Bournemouth has a financial sector and a new university, and the western suburb is full of grand villas and lovely pine-clad cliffs, which they call ‘chines’. (As a child on family holidays I thought that a ‘chine’ was a pine-clad cliff: it’s not, it’s a ridge and the pines are incidental.) The gardens, running right through the town from top to bottom like lettering in a stick of rock, upon which the town was founded when they were made out of the swampy fringes of the River Bourne two hundred years ago, are still beautiful and relaxing.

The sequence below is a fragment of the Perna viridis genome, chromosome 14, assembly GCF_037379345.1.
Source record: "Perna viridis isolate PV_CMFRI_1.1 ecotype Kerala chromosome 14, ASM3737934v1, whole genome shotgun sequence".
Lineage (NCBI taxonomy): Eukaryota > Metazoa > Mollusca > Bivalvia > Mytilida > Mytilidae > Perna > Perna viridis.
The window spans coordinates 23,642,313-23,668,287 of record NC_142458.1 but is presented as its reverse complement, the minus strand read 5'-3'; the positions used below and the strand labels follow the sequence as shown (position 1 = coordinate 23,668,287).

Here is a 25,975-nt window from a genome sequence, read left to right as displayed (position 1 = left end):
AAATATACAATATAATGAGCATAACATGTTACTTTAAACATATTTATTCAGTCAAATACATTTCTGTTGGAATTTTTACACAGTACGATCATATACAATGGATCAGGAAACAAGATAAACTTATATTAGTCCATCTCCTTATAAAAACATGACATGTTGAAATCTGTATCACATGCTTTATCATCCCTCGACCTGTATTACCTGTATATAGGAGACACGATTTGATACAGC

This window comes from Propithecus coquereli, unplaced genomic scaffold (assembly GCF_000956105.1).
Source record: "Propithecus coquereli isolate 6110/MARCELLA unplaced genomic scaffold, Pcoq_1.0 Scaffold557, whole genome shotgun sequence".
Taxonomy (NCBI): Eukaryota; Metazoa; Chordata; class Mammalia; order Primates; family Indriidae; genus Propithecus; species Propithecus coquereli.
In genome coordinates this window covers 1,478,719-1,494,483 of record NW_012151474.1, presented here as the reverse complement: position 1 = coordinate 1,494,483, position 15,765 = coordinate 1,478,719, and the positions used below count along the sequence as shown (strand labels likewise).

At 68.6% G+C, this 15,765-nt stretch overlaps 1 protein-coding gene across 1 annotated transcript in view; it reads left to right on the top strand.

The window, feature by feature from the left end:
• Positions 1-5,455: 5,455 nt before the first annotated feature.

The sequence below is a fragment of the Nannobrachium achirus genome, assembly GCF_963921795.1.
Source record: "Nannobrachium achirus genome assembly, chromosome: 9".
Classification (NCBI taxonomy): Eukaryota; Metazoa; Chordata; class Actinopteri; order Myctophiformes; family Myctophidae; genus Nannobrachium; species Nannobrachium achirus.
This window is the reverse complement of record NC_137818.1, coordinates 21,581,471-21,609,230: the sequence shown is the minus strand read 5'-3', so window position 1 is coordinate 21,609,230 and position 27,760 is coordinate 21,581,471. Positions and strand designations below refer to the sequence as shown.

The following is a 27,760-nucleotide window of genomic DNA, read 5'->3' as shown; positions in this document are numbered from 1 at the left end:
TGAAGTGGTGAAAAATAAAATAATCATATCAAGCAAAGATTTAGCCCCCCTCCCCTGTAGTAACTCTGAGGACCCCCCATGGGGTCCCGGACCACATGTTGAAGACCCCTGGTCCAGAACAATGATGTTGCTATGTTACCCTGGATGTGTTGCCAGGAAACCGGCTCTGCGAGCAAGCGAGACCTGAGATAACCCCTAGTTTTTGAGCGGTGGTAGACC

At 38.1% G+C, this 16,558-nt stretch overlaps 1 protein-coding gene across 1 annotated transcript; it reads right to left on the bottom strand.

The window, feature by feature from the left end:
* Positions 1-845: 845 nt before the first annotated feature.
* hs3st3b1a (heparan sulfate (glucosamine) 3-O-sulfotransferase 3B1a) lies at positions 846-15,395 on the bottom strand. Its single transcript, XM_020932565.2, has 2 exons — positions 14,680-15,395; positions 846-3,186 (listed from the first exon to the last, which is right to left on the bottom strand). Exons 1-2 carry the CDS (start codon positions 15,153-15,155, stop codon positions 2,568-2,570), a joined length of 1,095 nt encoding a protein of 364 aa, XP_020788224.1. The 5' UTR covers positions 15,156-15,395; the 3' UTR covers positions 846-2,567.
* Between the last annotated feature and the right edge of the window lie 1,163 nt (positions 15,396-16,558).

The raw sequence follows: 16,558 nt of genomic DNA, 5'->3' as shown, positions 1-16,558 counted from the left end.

But the town centre, which is a BID, a Business Improvement District, with helpful BID guides, has a sad, hollowed-out look about it. There are marks of former grandeur in self-confident, ambitious and sometimes pompous buildings, several in the Deco style like the former offices of the Bournemouth Daily Echo. The purpose of others, like the Cosy Club, is still labelled. The former use of others, however, is impossible to find out from the buildings themselves.